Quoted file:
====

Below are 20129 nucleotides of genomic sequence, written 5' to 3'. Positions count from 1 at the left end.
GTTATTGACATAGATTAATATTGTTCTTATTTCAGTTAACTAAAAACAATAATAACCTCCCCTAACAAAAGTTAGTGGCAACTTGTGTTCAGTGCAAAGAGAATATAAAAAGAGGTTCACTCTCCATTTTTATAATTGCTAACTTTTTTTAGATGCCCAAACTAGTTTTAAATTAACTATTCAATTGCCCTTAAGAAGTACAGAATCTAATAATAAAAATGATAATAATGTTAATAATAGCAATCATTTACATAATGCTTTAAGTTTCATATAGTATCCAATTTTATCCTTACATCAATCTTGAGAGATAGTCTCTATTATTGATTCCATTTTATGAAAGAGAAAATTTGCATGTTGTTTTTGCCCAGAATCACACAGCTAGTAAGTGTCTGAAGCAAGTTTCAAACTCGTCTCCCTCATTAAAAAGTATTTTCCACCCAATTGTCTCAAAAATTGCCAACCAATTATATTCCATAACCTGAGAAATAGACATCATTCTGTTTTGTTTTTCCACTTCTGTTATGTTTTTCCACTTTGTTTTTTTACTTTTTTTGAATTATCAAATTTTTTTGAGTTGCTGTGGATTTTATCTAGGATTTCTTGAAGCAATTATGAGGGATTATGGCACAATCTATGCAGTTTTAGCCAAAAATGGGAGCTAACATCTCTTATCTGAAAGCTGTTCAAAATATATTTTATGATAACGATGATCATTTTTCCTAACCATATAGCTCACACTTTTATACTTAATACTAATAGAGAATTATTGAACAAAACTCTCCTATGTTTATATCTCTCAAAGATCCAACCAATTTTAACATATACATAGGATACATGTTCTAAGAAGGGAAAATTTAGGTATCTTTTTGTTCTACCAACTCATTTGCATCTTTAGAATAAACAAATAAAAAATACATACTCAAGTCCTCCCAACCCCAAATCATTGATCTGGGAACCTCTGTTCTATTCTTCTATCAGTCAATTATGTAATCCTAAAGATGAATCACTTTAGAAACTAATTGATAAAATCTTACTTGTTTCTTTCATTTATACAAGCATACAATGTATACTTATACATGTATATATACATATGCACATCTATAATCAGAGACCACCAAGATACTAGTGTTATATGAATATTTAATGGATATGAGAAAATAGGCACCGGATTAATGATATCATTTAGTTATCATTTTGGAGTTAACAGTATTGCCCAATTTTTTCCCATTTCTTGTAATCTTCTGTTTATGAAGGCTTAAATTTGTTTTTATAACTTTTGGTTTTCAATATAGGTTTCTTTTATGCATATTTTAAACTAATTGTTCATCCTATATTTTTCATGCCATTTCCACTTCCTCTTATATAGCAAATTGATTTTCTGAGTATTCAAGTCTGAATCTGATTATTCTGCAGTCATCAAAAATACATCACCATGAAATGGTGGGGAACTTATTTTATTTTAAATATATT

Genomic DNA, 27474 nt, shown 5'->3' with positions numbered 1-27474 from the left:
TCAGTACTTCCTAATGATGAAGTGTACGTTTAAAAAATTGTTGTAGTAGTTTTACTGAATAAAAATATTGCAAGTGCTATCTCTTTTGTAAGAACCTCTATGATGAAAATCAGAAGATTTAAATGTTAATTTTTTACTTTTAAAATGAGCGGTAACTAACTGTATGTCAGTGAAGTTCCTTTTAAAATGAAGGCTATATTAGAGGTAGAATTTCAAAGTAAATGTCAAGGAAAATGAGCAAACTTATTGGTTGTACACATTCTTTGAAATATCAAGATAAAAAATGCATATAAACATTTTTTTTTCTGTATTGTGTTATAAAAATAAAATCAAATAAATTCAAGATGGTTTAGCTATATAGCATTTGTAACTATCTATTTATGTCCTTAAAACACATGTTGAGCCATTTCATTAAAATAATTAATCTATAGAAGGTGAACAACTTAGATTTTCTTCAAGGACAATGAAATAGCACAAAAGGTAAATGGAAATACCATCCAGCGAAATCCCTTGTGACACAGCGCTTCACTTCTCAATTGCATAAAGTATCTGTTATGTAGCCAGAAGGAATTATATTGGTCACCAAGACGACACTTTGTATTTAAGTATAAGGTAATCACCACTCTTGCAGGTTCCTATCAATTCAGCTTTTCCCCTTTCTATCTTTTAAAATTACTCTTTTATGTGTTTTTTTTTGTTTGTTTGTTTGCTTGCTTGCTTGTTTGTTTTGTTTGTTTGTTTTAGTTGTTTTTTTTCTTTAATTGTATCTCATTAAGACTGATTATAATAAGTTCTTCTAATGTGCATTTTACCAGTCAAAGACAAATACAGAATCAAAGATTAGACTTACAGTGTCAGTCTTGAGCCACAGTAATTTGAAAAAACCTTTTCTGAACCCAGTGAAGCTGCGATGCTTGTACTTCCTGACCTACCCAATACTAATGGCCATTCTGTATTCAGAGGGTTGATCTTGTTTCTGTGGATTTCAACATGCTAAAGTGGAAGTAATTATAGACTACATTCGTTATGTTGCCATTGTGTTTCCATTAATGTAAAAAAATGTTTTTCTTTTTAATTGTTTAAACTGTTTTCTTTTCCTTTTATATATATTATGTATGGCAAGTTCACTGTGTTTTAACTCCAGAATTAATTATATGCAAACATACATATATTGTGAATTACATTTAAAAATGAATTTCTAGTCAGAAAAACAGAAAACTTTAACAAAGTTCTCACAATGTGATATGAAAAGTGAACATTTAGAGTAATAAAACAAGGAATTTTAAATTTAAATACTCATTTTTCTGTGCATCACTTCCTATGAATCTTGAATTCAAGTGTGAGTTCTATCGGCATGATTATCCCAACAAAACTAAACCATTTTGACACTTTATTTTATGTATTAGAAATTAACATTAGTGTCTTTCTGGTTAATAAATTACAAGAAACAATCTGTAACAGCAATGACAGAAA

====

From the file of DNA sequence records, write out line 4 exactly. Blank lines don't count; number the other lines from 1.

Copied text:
TCAGTACTTCCTAATGATGAAGTGTACGTTTAAAAAATTGTTGTAGTAGTTTTACTGAATAAAAATATTGCAAGTGCTATCTCTTTTGTAAGAACCTCTATGATGAAAATCAGAAGATTTAAATGTTAATTTTTTACTTTTAAAATGAGCGGTAACTAACTGTATGTCAGTGAAGTTCCTTTTAAAATGAAGGCTATATTAGAGGTAGAATTTCAAAGTAAATGTCAAGGAAAATGAGCAAACTTATTGGTTGTACACATTCTTTGAAATATCAAGATAAAAAATGCATATAAACATTTTTTTTTCTGTATTGTGTTATAAAAATAAAATCAAATAAATTCAAGATGGTTTAGCTATATAGCATTTGTAACTATCTATTTATGTCCTTAAAACACATGTTGAGCCATTTCATTAAAATAATTAATCTATAGAAGGTGAACAACTTAGATTTTCTTCAAGGACAATGAAATAGCACAAAAGGTAAATGGAAATACCATCCAGCGAAATCCCTTGTGACACAGCGCTTCACTTCTCAATTGCATAAAGTATCTGTTATGTAGCCAGAAGGAATTATATTGGTCACCAAGACGACACTTTGTATTTAAGTATAAGGTAATCACCACTCTTGCAGGTTCCTATCAATTCAGCTTTTCCCCTTTCTATCTTTTAAAATTACTCTTTTATGTGTTTTTTTTTGTTTGTTTGTTTGCTTGCTTGCTTGTTTGTTTTGTTTGTTTGTTTTAGTTGTTTTTTTTCTTTAATTGTATCTCATTAAGACTGATTATAATAAGTTCTTCTAATGTGCATTTTACCAGTCAAAGACAAATACAGAATCAAAGATTAGACTTACAGTGTCAGTCTTGAGCCACAGTAATTTGAAAAAACCTTTTCTGAACCCAGTGAAGCTGCGATGCTTGTACTTCCTGACCTACCCAATACTAATGGCCATTCTGTATTCAGAGGGTTGATCTTGTTTCTGTGGATTTCAACATGCTAAAGTGGAAGTAATTATAGACTACATTCGTTATGTTGCCATTGTGTTTCCATTAATGTAAAAAAATGTTTTTCTTTTTAATTGTTTAAACTGTTTTCTTTTCCTTTTATATATATTATGTATGGCAAGTTCACTGTGTTTTAACTCCAGAATTAATTATATGCAAACATACATATATTGTGAATTACATTTAAAAATGAATTTCTAGTCAGAAAAACAGAAAACTTTAACAAAGTTCTCACAATGTGATATGAAAAGTGAACATTTAGAGTAATAAAACAAGGAATTTTAAATTTAAATACTCATTTTTCTGTGCATCACTTCCTATGAATCTTGAATTCAAGTGTGAGTTCTATCGGCATGATTATCCCAACAAAACTAAACCATTTTGACACTTTATTTTATGTATTAGAAATTAACATTAGTGTCTTTCTGGTTAATAAATTACAAGAAACAATCTGTAACAGCAATGACAGAAA